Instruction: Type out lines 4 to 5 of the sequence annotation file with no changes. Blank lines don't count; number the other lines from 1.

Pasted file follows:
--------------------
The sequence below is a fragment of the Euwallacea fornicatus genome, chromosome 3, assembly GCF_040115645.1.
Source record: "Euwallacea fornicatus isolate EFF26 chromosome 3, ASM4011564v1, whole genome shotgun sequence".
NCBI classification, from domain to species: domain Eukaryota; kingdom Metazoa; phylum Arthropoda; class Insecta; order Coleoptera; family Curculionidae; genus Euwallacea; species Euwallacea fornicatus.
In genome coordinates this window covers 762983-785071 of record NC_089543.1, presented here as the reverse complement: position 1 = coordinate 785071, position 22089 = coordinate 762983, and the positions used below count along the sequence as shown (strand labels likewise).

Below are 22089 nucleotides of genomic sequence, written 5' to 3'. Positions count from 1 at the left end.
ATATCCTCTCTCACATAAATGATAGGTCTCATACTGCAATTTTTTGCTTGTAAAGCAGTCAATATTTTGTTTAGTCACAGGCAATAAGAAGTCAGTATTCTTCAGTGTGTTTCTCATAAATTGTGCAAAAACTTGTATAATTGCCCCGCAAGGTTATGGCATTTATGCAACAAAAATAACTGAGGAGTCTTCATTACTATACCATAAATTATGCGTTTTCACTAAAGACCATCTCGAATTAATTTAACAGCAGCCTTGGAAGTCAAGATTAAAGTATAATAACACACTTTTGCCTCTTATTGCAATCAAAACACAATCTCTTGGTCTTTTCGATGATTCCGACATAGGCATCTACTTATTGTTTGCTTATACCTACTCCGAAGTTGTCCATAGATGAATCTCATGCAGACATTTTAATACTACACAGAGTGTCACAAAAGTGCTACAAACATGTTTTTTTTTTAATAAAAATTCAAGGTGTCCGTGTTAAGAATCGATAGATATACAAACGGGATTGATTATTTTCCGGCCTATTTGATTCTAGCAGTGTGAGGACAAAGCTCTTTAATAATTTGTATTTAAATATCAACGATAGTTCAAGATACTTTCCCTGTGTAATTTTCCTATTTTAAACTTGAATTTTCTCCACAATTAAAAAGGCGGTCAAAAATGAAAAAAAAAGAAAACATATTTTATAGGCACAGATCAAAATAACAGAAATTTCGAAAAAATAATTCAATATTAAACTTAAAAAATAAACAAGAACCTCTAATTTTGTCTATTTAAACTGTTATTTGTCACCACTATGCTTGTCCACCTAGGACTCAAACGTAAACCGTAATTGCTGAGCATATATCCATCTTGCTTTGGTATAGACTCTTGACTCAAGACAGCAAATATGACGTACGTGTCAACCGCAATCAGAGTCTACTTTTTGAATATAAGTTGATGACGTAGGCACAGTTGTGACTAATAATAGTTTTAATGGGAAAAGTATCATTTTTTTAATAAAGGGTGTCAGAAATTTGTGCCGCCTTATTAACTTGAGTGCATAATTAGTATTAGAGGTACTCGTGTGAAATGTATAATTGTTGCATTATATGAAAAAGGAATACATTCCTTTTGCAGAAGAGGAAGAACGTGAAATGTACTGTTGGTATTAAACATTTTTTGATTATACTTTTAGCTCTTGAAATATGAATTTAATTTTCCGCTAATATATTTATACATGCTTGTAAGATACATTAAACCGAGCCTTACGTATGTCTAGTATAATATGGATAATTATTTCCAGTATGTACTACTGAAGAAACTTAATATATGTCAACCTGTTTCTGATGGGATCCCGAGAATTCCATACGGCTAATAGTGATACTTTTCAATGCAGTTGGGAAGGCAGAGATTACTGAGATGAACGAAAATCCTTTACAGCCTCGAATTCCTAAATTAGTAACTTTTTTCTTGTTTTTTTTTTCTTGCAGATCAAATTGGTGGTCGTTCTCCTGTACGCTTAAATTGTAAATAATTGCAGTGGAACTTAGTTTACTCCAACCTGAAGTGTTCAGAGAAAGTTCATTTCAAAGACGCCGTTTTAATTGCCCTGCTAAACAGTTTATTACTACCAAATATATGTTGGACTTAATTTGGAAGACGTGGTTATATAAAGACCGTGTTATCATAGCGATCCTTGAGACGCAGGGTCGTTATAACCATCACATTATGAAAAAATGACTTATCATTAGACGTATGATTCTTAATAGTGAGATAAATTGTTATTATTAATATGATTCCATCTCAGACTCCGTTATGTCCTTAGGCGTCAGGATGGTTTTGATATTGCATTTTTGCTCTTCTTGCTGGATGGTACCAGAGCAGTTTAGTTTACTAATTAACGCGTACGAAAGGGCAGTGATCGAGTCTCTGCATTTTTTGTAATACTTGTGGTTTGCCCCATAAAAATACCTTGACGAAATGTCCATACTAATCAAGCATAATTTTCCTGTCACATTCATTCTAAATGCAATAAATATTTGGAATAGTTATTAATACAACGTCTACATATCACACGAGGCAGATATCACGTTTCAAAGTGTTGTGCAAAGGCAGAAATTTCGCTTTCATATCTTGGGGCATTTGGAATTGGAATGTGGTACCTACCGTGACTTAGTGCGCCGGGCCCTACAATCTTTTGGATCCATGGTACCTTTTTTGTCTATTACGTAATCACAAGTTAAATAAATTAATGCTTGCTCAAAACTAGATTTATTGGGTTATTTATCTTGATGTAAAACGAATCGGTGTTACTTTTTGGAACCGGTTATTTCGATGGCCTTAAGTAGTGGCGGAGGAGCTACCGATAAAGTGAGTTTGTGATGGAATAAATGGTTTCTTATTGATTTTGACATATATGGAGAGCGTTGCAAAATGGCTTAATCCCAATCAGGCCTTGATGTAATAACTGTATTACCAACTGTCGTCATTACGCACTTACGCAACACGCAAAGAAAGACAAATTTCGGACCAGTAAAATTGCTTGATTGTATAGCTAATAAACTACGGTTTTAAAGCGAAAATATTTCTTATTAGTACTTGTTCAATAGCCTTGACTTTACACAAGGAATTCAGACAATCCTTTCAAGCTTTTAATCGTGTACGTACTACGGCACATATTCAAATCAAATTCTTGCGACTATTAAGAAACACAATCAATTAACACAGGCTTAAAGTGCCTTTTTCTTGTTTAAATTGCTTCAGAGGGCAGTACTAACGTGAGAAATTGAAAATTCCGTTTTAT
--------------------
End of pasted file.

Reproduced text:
In genome coordinates this window covers 762983-785071 of record NC_089543.1, presented here as the reverse complement: position 1 = coordinate 785071, position 22089 = coordinate 762983, and the positions used below count along the sequence as shown (strand labels likewise).

Below are 22089 nucleotides of genomic sequence, written 5' to 3'. Positions count from 1 at the left end.